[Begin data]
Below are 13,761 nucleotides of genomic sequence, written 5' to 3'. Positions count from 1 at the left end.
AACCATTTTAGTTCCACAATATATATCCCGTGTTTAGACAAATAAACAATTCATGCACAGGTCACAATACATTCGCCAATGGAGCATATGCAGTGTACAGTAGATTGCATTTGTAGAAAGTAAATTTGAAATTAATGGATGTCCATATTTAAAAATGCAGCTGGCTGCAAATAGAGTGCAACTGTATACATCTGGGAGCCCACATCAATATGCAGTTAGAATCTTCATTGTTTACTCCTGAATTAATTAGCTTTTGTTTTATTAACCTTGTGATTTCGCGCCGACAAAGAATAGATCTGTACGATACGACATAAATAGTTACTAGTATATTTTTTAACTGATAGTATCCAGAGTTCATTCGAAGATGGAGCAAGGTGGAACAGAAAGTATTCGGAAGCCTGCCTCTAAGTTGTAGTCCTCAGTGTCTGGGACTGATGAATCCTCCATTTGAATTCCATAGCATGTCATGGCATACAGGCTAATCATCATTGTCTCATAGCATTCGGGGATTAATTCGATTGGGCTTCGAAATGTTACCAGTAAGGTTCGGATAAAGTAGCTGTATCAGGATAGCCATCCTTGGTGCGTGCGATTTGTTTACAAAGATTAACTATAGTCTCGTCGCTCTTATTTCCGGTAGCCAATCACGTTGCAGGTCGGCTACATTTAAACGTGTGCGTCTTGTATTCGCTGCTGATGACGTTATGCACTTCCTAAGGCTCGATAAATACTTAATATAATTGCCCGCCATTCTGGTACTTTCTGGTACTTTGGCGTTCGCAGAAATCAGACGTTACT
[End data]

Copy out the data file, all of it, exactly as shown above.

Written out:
Below are 13,761 nucleotides of genomic sequence, written 5' to 3'. Positions count from 1 at the left end.
AACCATTTTAGTTCCACAATATATATCCCGTGTTTAGACAAATAAACAATTCATGCACAGGTCACAATACATTCGCCAATGGAGCATATGCAGTGTACAGTAGATTGCATTTGTAGAAAGTAAATTTGAAATTAATGGATGTCCATATTTAAAAATGCAGCTGGCTGCAAATAGAGTGCAACTGTATACATCTGGGAGCCCACATCAATATGCAGTTAGAATCTTCATTGTTTACTCCTGAATTAATTAGCTTTTGTTTTATTAACCTTGTGATTTCGCGCCGACAAAGAATAGATCTGTACGATACGACATAAATAGTTACTAGTATATTTTTTAACTGATAGTATCCAGAGTTCATTCGAAGATGGAGCAAGGTGGAACAGAAAGTATTCGGAAGCCTGCCTCTAAGTTGTAGTCCTCAGTGTCTGGGACTGATGAATCCTCCATTTGAATTCCATAGCATGTCATGGCATACAGGCTAATCATCATTGTCTCATAGCATTCGGGGATTAATTCGATTGGGCTTCGAAATGTTACCAGTAAGGTTCGGATAAAGTAGCTGTATCAGGATAGCCATCCTTGGTGCGTGCGATTTGTTTACAAAGATTAACTATAGTCTCGTCGCTCTTATTTCCGGTAGCCAATCACGTTGCAGGTCGGCTACATTTAAACGTGTGCGTCTTGTATTCGCTGCTGATGACGTTATGCACTTCCTAAGGCTCGATAAATACTTAATATAATTGCCCGCCATTCTGGTACTTTCTGGTACTTTGGCGTTCGCAGAAATCAGACGTTACT